Putting an end to the sales vs. marketing debate

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sales vs. marketingThere’s been a long, ongoing debate on sales vs. marketing. Both marketing and sales are instrumental to business success. The former is responsible for creating advertising campaigns, boosting brand awareness and generating leads. The latter is responsible for converting those leads, building relationships and generating revenue.

The sales vs. marketing debate arises when one thinks the other isn’t fulfilling their purpose. For instance, the marketing team may think the sales team isn’t properly approaching the prospects and closing enough leads, and the sales team might feel they’re not receiving quality leads from marketing.

This sales vs. marketing conflict is hazardous for business. Sales and marketing must work coherently to ensure business success. Achieving it, albeit challenging, is possible. Here’s how to do it for your business.

Create a culture of collaboration

How often do your sales and marketing teams sit together to brainstorm ideas and identify opportunities? The lack of communication between sales and marketing teams can cause disconnect and conflict. Therefore, enabling seamless collaboration is the first step in bringing the two departments together.

You can create a collaborative culture by holding joint meetings between the two departments. This way, you can ensure both teams know each other’s objectives and challenges.

Unify the sales and marketing funnel

Marketing and sales teams often follow different funnels. A marketing funnel is comprised of awareness, consideration and conversion stages, whereas a sales funnel includes lead generation, lead qualification and closure. Unifying the sales and marketing funnels is the key to sales-focused marketing.

For example, the marketing team should continue to nurture a lead after passing it to the sales team. This can be done by producing bottom-of-the-funnel (BOFU) content, like product webinars, client testimonials, limited-time offer emails and more. Continuous engagement after lead qualification will help the sales team convert more leads.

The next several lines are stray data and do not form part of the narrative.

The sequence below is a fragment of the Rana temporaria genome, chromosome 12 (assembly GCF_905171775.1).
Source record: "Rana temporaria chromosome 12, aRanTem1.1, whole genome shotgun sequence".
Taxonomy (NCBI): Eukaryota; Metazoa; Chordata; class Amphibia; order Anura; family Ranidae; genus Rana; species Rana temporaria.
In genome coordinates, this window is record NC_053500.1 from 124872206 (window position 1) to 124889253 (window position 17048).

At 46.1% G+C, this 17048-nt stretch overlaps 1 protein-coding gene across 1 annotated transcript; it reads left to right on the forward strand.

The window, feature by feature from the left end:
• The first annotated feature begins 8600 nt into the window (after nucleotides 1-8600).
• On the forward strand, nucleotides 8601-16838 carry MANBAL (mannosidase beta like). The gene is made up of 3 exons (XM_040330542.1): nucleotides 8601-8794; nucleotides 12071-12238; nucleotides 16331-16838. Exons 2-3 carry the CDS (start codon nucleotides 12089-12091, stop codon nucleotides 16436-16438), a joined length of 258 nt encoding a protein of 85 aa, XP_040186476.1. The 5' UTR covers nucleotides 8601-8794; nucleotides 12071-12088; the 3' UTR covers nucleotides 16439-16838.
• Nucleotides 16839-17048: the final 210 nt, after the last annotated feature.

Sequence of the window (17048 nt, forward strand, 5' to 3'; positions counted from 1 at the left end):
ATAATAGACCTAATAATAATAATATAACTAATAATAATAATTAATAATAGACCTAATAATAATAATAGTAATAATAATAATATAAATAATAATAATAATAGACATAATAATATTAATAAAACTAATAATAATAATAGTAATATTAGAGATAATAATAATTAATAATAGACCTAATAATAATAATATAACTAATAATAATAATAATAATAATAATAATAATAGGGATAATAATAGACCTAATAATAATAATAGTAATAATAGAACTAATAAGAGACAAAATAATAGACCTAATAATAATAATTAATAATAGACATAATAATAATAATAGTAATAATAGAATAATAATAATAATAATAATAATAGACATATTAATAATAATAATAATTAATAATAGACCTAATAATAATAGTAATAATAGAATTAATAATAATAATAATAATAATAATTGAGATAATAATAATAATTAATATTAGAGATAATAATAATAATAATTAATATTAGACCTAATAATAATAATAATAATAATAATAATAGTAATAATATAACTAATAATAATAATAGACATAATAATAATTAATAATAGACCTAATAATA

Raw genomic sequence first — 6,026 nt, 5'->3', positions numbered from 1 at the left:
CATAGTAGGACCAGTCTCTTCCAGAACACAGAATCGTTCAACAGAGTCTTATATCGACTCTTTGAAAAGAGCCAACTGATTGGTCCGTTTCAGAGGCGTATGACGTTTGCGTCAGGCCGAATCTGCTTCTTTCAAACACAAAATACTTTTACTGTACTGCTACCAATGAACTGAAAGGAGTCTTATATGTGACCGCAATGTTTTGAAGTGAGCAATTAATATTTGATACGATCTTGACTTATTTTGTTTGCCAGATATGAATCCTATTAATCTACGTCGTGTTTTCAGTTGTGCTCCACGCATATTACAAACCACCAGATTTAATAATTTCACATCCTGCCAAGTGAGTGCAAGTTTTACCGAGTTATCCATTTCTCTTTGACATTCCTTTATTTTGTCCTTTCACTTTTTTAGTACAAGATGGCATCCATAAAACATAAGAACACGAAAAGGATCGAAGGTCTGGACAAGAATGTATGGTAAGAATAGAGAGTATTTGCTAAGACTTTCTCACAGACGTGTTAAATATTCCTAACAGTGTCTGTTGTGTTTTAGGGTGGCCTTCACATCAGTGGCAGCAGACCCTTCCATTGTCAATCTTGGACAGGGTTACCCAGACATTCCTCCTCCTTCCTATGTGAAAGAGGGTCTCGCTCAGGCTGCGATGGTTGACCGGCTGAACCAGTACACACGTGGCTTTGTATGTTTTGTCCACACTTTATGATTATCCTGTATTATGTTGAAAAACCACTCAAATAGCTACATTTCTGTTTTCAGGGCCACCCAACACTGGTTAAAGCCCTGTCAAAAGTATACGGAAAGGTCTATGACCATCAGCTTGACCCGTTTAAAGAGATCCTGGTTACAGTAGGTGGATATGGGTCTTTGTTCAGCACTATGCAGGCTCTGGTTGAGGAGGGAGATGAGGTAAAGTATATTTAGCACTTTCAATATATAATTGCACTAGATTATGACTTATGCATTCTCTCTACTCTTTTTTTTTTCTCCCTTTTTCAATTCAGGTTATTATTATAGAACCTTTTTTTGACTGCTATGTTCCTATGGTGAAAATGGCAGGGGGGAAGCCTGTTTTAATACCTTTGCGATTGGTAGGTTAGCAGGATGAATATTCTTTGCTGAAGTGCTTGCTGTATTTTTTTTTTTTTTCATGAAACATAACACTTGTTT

Establish common goals and shared metrics

Having common goals for sales and marketing teams is a potent way to bring your sales and marketing teams together. Here’s where the concept of the North Star goal comes into the picture. The North Star goal is the primary goal of your business. For example, the North Star goal could be to reach $1.5 million in quarterly sales or onboard 500 new customers every month.

Let’s say you want to get $1.5 million in sales this quarter, and the average ticket size is $1,000. The goal for the sales team is clear here: Close 1,500 leads in three months.

Now, let’s say your average conversion rate of qualified leads is 10%, which means 10 out of 100 qualified leads convert. So, the goal for the marketing team is to generate 15,000 qualified leads in the quarter.

Because the individual goals are clear and both point to the North Star goal, the sales and marketing teams can work in tandem. The marketing team will focus on generating qualified leads for the sales team and the sales team will focus on converting those leads.

Appoint a common manager for sales and marketing

I’ve discussed some actionable steps you can take to integrate sales and marketing teams—now comes the execution part. Having a common manager for sales and marketing is one of the best ways to unify the two departments. Of course, you must have dedicated people heading sales and marketing but the two heads must report to a single manager.

The CEO is the best person for this role, but you can hire a dedicated person too.

Create marketing materials with sales in mind

Inbound marketing revolves significantly around content, such as blogs, videos, infographics and webinars. To make marketing sales-focused, marketers must take a sales-first approach to create content.

Here are two key tips to follow.

  1. Create content with the funnel in mind. Every piece of your content should fit in some stage of the funnel.
  2. The content should help salespeople sell better and push prospects down the funnel.

Pro Tip: Integrate the sales team into your content marketing strategy to ensure your content aligns with your customers’ needs and pain points.

(This article was originally published by Forbes.com. It has been edited for style and content.)

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